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Distinctiveness of Mānuka as a Taonga
In a recent trademark case in New Zealand, the issue of protecting Māori taonga (treasures) and mātauranga Māori (traditional knowledge) was brought to light. The case involved the Intellectual Property Office of New Zealand (IPONZ) and the registration of the term “Manuka Honey” as a certification trademark by the Mānuka Honey Appellation Society, representing a group of New Zealand honey producers. This article explores the limitations of New Zealand IP law in protecting taonga and mātauranga Māori, and suggests potential solutions for mānuka honey producers.
The Mānuka Honey trademark application dates back to 2015, when New Zealand honey producers sought to register the term. However, Australian honey producers opposed the application, arguing that the term was descriptive and not distinctive. IPONZ’s decision ultimately hinged on whether the average consumer would consider the proposed trademark as a normal way of designating characteristics of the goods in question. IPONZ concluded that the term “Manuka Honey” was not distinctive, as it was already extensively used by honey producers in both New Zealand and Australia.
Mānuka as a Taonga
Mānuka, a term sourced from te reo Māori, refers to a plant that is considered a taonga by Māori. Māori have a rich tradition of using the plant for various purposes, including medical treatments, the fabrication of objects, and cosmetic reasons. Mātauranga Māori, or traditional knowledge, about the unique characteristics of mānuka is directly connected to Māori culture. However, Māori rarely benefit from the commercialization of mānuka honey, particularly by overseas businesses.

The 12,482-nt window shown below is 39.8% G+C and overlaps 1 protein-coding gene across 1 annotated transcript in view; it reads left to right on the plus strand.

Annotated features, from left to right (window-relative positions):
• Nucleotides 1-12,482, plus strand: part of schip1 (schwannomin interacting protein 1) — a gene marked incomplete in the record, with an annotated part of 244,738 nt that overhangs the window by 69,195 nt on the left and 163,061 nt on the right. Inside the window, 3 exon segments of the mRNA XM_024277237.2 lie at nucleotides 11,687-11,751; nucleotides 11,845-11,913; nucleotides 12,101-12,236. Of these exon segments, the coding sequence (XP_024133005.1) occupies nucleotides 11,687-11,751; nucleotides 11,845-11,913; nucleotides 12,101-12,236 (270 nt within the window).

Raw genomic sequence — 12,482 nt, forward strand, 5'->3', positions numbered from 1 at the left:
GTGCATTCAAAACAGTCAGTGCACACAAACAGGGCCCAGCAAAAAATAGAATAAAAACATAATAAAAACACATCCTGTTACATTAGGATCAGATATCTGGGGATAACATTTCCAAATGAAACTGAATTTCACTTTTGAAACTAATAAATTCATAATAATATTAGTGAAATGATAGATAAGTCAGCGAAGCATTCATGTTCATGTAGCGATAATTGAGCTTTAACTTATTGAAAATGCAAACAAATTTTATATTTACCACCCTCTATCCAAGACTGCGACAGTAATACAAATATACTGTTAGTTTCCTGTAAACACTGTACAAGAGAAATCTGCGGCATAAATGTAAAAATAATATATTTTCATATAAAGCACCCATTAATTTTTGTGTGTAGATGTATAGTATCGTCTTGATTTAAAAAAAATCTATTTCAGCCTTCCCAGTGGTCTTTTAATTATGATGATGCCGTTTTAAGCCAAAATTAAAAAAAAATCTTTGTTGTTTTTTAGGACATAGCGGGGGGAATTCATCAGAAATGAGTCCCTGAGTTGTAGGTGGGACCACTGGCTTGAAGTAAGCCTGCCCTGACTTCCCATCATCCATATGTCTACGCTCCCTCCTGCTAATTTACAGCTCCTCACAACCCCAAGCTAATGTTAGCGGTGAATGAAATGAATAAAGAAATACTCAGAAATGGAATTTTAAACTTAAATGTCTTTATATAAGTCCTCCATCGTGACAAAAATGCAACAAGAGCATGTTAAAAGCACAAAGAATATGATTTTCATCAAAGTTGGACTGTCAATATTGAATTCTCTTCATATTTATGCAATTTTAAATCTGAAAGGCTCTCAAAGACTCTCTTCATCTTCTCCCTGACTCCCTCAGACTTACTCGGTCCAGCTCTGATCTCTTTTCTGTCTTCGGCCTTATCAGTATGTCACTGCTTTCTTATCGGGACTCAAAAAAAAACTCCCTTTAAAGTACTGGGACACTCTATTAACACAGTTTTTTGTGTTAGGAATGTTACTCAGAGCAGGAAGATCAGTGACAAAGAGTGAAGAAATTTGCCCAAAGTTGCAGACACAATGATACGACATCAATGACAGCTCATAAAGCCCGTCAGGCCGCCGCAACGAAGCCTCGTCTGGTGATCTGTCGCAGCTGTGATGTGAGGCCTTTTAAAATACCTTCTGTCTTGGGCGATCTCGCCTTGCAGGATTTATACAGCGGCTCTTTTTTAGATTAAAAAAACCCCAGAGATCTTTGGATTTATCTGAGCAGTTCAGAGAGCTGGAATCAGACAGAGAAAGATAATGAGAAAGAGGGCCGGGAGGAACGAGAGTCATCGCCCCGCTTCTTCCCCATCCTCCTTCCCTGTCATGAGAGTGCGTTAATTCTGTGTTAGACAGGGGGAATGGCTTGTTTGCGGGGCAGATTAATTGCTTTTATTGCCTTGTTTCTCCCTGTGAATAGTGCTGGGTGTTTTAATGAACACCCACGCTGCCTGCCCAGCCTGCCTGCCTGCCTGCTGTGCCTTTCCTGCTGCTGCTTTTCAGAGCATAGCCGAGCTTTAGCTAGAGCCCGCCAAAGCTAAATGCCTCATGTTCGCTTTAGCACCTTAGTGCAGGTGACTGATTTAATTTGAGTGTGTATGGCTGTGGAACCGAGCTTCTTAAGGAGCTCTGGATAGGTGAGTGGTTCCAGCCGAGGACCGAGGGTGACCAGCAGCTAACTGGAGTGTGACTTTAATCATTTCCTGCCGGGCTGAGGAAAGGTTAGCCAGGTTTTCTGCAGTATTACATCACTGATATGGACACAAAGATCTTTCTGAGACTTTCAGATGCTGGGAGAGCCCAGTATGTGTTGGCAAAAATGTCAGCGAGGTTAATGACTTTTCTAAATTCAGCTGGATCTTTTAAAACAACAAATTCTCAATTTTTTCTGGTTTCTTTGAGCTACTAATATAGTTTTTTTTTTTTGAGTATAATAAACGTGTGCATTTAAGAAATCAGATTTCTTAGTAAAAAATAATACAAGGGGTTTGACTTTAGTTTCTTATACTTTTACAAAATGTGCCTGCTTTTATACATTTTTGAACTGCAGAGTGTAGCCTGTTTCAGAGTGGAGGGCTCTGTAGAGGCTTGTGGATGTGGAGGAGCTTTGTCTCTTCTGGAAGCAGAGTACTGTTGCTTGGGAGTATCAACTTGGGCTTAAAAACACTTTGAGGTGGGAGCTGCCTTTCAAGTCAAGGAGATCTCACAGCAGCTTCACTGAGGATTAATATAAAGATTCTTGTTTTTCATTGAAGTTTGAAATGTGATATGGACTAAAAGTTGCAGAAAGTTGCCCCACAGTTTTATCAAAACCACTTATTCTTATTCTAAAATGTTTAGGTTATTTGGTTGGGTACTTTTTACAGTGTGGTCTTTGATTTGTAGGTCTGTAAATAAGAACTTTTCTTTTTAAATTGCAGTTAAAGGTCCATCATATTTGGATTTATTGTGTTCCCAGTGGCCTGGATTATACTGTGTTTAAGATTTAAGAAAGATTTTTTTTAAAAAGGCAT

Gaps in New Zealand IP Law
The mānuka case highlights the gaps in New Zealand’s intellectual property system when it comes to protecting taonga and mātauranga Māori. Although Assistant Commissioner of Trade Marks Natasha Alley acknowledged the taonga status of mānuka and the importance of Māori intellectual property rights, she concluded that the existing provisions of New Zealand IP law did not require considering the taonga status of plants or the existence of mātauranga Māori when evaluating certification mark applications.
The Need for Legal Protection
There has been ongoing discussion in New Zealand about the need to provide legal protection for taonga and mātauranga Māori, including through the intellectual property system. The 1991 Te reo Māori claim asked the Waitangi Tribunal to address Crown laws and policies that denied Māori control over taonga, which violated Te Tiriti o Waitangi/Treaty of Waitangi. In 2011, the Waitangi Tribunal issued the Wai 262 report, which contained specific recommendations for reforming New Zealand intellectual property laws to protect taonga and mātauranga. However, some of these recommendations have yet to be fully implemented.
In the absence of comprehensive legal protection, mānuka honey producers in New Zealand could consider alternative certification trademarks or forms of cultural branding to distinguish their products from Australian-made honey. These new certification marks should not only pass the distinctiveness test but also require businesses that market mānuka to meet culturally appropriate standards, especially when mātauranga is involved. By emphasizing the uniquely bicultural character of Aotearoa, mānuka honey producers may still be able to attract consumers looking for products that embody this cultural aspect.
In conclusion, the recent trademark case regarding the registration of “Manuka Honey” as a certification trademark exposes the limitations of New Zealand IP law in protecting Māori taonga and mātauranga Māori. While efforts are being made to address these gaps, it may be necessary for mānuka honey producers to explore alternative methods of protecting their products and promoting their cultural significance. By doing so, they can contribute to the preservation and recognition of Māori culture in the commercialization of mānuka honey.